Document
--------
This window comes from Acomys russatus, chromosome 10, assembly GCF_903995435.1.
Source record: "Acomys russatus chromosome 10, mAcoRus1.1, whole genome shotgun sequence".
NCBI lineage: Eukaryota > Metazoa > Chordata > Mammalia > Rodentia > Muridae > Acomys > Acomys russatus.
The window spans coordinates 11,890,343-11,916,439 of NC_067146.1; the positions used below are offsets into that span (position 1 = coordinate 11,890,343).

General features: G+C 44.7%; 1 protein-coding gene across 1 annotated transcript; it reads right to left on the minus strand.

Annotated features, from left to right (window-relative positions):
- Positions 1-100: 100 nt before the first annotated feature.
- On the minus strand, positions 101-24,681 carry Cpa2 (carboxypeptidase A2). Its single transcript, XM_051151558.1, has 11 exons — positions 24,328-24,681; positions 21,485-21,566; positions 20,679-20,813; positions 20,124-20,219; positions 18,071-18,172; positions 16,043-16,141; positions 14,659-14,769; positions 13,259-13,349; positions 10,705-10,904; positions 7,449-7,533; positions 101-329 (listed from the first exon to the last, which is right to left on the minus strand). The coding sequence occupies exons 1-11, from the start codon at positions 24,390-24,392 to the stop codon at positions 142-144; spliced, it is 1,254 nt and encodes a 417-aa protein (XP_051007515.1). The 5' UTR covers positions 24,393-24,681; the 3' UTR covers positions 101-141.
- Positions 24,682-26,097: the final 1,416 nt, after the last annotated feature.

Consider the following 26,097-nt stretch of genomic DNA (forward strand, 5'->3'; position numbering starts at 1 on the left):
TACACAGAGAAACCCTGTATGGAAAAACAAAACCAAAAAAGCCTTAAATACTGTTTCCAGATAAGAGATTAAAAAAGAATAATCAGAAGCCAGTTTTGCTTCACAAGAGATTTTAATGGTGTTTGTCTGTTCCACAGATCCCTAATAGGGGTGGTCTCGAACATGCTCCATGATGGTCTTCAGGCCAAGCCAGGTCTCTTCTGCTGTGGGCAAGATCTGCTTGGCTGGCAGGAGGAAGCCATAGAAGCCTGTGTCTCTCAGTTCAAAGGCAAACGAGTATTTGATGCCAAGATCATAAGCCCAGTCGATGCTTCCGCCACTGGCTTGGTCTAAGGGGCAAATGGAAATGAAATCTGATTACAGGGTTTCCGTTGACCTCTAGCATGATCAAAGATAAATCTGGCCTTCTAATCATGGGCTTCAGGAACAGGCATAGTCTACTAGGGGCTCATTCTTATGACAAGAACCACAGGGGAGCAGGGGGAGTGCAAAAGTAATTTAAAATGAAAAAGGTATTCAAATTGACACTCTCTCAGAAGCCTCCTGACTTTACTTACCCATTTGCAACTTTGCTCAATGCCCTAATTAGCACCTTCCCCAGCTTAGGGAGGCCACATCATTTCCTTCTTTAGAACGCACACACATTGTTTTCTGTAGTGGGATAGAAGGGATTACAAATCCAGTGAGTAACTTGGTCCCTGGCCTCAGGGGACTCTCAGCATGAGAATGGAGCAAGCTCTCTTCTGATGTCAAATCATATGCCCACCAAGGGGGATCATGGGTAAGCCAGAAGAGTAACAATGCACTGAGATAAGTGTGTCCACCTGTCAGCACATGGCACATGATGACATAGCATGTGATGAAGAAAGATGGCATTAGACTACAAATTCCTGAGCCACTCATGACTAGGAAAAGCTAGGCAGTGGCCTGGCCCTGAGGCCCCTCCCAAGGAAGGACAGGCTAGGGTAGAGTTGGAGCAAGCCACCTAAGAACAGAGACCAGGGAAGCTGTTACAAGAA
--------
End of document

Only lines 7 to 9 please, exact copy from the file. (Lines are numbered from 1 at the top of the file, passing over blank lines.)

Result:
- Positions 1-100: 100 nt before the first annotated feature.
- On the minus strand, positions 101-24,681 carry Cpa2 (carboxypeptidase A2). Its single transcript, XM_051151558.1, has 11 exons — positions 24,328-24,681; positions 21,485-21,566; positions 20,679-20,813; positions 20,124-20,219; positions 18,071-18,172; positions 16,043-16,141; positions 14,659-14,769; positions 13,259-13,349; positions 10,705-10,904; positions 7,449-7,533; positions 101-329 (listed from the first exon to the last, which is right to left on the minus strand). The coding sequence occupies exons 1-11, from the start codon at positions 24,390-24,392 to the stop codon at positions 142-144; spliced, it is 1,254 nt and encodes a 417-aa protein (XP_051007515.1). The 5' UTR covers positions 24,393-24,681; the 3' UTR covers positions 101-141.
- Positions 24,682-26,097: the final 1,416 nt, after the last annotated feature.